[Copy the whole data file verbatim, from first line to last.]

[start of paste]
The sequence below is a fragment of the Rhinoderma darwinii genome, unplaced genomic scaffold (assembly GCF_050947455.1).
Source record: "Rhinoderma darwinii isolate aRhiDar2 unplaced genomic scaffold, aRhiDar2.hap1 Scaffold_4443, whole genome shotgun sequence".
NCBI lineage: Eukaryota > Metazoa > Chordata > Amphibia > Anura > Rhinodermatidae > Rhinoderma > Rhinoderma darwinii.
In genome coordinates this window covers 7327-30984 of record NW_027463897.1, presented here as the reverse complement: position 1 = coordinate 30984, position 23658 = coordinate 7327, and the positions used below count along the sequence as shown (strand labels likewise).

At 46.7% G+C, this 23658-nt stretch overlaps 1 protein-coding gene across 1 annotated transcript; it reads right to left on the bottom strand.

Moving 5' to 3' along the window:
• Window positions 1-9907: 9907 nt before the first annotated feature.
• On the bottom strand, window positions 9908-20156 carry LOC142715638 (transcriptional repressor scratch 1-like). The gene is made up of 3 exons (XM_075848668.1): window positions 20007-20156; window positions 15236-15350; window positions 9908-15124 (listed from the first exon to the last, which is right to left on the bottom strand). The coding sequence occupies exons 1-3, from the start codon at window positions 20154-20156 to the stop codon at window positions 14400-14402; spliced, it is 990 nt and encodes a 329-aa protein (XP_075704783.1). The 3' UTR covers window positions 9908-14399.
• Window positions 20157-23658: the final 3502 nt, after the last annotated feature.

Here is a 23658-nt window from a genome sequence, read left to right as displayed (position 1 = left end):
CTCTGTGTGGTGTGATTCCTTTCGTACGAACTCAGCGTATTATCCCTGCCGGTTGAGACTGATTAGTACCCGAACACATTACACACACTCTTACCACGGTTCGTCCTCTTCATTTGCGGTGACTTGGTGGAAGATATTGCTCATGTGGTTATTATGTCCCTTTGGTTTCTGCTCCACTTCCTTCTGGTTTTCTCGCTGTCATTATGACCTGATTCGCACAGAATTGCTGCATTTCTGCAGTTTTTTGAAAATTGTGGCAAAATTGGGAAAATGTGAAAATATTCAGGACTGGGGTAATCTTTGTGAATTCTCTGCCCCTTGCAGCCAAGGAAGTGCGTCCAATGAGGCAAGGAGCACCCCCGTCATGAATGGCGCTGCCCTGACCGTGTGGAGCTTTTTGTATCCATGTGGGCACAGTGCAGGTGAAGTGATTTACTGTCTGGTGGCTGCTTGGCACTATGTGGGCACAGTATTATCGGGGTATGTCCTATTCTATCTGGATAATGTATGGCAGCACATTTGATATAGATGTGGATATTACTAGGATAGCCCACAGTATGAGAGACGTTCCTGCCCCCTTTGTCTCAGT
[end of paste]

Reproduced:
The sequence below is a fragment of the Rhinoderma darwinii genome, unplaced genomic scaffold (assembly GCF_050947455.1).
Source record: "Rhinoderma darwinii isolate aRhiDar2 unplaced genomic scaffold, aRhiDar2.hap1 Scaffold_4443, whole genome shotgun sequence".
NCBI lineage: Eukaryota > Metazoa > Chordata > Amphibia > Anura > Rhinodermatidae > Rhinoderma > Rhinoderma darwinii.
In genome coordinates this window covers 7327-30984 of record NW_027463897.1, presented here as the reverse complement: position 1 = coordinate 30984, position 23658 = coordinate 7327, and the positions used below count along the sequence as shown (strand labels likewise).

At 46.7% G+C, this 23658-nt stretch overlaps 1 protein-coding gene across 1 annotated transcript; it reads right to left on the bottom strand.

Moving 5' to 3' along the window:
• Window positions 1-9907: 9907 nt before the first annotated feature.
• On the bottom strand, window positions 9908-20156 carry LOC142715638 (transcriptional repressor scratch 1-like). The gene is made up of 3 exons (XM_075848668.1): window positions 20007-20156; window positions 15236-15350; window positions 9908-15124 (listed from the first exon to the last, which is right to left on the bottom strand). The coding sequence occupies exons 1-3, from the start codon at window positions 20154-20156 to the stop codon at window positions 14400-14402; spliced, it is 990 nt and encodes a 329-aa protein (XP_075704783.1). The 3' UTR covers window positions 9908-14399.
• Window positions 20157-23658: the final 3502 nt, after the last annotated feature.

Here is a 23658-nt window from a genome sequence, read left to right as displayed (position 1 = left end):
CTCTGTGTGGTGTGATTCCTTTCGTACGAACTCAGCGTATTATCCCTGCCGGTTGAGACTGATTAGTACCCGAACACATTACACACACTCTTACCACGGTTCGTCCTCTTCATTTGCGGTGACTTGGTGGAAGATATTGCTCATGTGGTTATTATGTCCCTTTGGTTTCTGCTCCACTTCCTTCTGGTTTTCTCGCTGTCATTATGACCTGATTCGCACAGAATTGCTGCATTTCTGCAGTTTTTTGAAAATTGTGGCAAAATTGGGAAAATGTGAAAATATTCAGGACTGGGGTAATCTTTGTGAATTCTCTGCCCCTTGCAGCCAAGGAAGTGCGTCCAATGAGGCAAGGAGCACCCCCGTCATGAATGGCGCTGCCCTGACCGTGTGGAGCTTTTTGTATCCATGTGGGCACAGTGCAGGTGAAGTGATTTACTGTCTGGTGGCTGCTTGGCACTATGTGGGCACAGTATTATCGGGGTATGTCCTATTCTATCTGGATAATGTATGGCAGCACATTTGATATAGATGTGGATATTACTAGGATAGCCCACAGTATGAGAGACGTTCCTGCCCCCTTTGTCTCAGT